The associations have termed this service as "illegal" and violative of the Motor Vehicles Act, 2019
Uber relaunched its carpooling service Uber Commute in August 2020 four years after its initial rollout
The service was suspended initially due to protests from taxi drivers unions
Cab aggregator Uber’s car-pooling service “Uber Commute” has run into controversy again after its relaunch in August this year. Two unions Namma Chalakara Trade Union (NCTU) which represents drivers working for Ola and Uber in Bengaluru and the Indian Federation Of App Based Transport Workers (IFAT) want the service stopped. The associations claim that the service was “illegal” and violated Motor Vehicles Act, 2019.
On August 31, Uber relaunched its car-pooling service ‘Uber Commute’ in Bengaluru four years after it was suspended due to protests. The service matches car owners with those traveling across similar routes, allowing the driver to earn money for each ride.
“At Uber, we want to reduce traffic at the same time as reducing the cost of your commute. (Uber) Commute matches pairs of neighbours and co-workers traveling similar routes, so you can save time, money, and the environment – all at the same time,” Uber said in a blog.
However, Shaik Salauddin, national general secretary of IFAT said in a press note, ”Uber is promoting the unregulated use of private vehicles to ferry passengers for prescribed fares which would in turn compete with city cabs. The Motor Vehicles Act mandates cabs to pay annual taxes and permit charges to ferry passengers. Private car owners pay a one-time tax for life when the car is bought. This will also hurt the state revenue that is to be collected from commercial vehicles engaged in ride-hailing and sharing services.”
Uber’s carpooling service, launched in 2016, was deemed illegal by states like Karnataka as it allegedly violated transport laws that restricted unlicensed vehicles from ferrying passengers.
The service had also received flak from driver unions in Hyderabad which called it illegal” and violative of the Motor Vehicles Act, 2016.
The Telangana State Taxi and Drivers Joint Action Committee had in February sought government intervention saying Uber Commute violated Andhra Pradesh’s Rent a Cab Scheme, 1989, and central regulations which restricted taxi operations to licensed players and drivers only.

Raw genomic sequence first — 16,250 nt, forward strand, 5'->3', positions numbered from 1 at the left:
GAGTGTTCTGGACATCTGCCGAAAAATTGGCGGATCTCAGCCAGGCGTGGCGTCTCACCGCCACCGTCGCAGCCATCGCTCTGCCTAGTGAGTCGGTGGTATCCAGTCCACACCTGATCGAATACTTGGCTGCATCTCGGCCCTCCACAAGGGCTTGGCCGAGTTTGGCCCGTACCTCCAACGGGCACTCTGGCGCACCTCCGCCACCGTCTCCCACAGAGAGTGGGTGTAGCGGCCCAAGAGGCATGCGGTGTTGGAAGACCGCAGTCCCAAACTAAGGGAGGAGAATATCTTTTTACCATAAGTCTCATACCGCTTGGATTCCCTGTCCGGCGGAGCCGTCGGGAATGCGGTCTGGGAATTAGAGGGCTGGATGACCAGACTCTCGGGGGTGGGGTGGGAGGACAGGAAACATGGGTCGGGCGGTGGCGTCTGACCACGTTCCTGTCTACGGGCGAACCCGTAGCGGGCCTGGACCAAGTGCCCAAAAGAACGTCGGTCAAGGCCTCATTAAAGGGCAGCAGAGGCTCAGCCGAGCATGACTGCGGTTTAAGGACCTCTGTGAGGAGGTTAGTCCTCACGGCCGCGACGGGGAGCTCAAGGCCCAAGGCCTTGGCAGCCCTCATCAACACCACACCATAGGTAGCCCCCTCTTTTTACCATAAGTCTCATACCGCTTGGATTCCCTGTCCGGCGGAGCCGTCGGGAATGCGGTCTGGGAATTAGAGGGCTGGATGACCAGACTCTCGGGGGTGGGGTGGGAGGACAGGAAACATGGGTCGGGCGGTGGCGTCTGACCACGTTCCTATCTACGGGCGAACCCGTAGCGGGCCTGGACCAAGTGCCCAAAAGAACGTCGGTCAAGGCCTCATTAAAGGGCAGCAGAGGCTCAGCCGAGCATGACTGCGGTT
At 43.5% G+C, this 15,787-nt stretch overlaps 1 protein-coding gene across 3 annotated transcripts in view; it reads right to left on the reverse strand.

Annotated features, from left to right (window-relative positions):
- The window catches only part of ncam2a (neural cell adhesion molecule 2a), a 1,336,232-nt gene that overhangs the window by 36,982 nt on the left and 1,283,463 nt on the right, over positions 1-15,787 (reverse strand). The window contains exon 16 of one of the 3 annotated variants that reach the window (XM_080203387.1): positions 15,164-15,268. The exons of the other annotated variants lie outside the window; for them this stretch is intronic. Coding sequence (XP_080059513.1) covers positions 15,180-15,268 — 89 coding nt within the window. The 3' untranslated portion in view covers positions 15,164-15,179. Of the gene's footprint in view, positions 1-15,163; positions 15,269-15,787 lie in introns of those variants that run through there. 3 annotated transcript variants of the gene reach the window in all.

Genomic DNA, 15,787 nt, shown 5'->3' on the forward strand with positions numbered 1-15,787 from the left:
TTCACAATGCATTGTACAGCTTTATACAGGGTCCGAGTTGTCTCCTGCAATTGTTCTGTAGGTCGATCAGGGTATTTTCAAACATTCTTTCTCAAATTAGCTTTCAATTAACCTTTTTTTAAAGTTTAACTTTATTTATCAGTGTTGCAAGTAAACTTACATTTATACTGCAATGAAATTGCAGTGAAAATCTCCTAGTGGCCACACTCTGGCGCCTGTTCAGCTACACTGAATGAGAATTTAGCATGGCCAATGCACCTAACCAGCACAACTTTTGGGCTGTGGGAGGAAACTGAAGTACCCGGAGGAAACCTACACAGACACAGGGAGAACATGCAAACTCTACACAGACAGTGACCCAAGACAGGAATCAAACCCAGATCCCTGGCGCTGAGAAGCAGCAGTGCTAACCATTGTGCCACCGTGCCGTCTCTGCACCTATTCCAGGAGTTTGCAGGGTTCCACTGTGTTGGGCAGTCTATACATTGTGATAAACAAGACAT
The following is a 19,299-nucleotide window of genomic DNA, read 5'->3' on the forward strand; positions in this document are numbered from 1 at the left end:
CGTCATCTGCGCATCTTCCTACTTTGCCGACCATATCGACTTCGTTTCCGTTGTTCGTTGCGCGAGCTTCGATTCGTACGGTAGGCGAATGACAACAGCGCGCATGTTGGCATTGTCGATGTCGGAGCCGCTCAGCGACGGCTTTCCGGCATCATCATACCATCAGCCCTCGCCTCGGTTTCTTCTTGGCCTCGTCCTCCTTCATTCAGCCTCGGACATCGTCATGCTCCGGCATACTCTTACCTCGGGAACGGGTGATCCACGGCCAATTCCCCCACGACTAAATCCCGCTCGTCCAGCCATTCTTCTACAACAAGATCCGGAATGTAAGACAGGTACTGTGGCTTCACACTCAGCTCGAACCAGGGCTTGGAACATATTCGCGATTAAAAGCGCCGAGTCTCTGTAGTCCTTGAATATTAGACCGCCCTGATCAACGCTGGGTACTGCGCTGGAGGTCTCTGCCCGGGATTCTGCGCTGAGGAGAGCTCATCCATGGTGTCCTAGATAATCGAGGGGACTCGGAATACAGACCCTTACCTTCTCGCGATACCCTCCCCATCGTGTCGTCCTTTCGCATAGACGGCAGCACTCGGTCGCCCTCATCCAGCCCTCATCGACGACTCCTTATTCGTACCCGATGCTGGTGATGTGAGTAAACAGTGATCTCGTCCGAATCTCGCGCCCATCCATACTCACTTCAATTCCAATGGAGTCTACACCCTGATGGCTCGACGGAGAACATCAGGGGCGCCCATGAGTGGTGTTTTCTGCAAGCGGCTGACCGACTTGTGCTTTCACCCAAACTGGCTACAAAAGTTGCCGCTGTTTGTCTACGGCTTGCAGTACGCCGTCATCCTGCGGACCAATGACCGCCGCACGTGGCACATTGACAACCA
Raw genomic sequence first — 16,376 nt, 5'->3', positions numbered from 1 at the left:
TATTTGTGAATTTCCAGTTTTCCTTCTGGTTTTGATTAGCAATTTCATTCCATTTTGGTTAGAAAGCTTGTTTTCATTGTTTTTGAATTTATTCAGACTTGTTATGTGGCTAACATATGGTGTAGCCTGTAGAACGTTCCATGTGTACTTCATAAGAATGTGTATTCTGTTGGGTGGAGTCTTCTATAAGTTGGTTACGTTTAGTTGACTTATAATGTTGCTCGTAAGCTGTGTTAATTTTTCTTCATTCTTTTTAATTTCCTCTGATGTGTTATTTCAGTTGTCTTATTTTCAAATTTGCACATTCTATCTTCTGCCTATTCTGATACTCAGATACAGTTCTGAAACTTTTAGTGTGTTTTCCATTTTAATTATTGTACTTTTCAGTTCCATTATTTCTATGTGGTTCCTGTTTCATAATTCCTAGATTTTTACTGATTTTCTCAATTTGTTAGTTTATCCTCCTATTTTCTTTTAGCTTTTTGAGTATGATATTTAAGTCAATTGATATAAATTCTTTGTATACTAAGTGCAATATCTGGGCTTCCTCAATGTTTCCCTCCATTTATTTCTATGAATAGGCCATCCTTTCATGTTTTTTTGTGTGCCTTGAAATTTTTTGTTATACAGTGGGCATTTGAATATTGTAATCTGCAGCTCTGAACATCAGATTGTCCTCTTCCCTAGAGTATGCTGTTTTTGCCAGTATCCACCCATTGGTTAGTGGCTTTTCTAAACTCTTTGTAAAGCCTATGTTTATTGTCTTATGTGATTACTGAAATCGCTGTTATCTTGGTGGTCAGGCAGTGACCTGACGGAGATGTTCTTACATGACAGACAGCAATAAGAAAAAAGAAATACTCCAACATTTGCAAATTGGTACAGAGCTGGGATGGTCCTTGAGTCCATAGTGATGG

The Government of India had in October 2019 planned to issue national level comprehensive guidelines to spell out details for shared mobility. The guidelines were to focus on private car pooling services. However, no progress has been seen on this front after the initial announcement.
While Ola and Uber are undoubtedly the biggest players in India’s shared mobility segment with an average of 1.7 Mn rides across seven metro cities every day. There are several other players jostling for space.
Shared Mobility Hits Covid Speedbreaker
A report by Research and Markets released in April 2020, revealed that the global shared mobility market is set to experience a slowdown due to the pandemic. The gross merchandise value (GMV) for the global market also took a hit and is estimated to grow by a mere 1.1% between 2019 and 2020.
However, with maturity in the market, there is bound to be a shift in consumer expectations around mobility too, and consequently the operating models. While mobility startups such as Rapido, Yulu, Bounce, Vogo, and others are back on the road, a lot has changed in two months of the lockdown. While earlier people were resistant to subscribing to bikes for a long period, human safety is an altogether different and massive consideration, which might force a behavioural change in consumers permanently. And that’s what many bike-sharing and two-wheeler startups are banking on to make the most of a tough situation.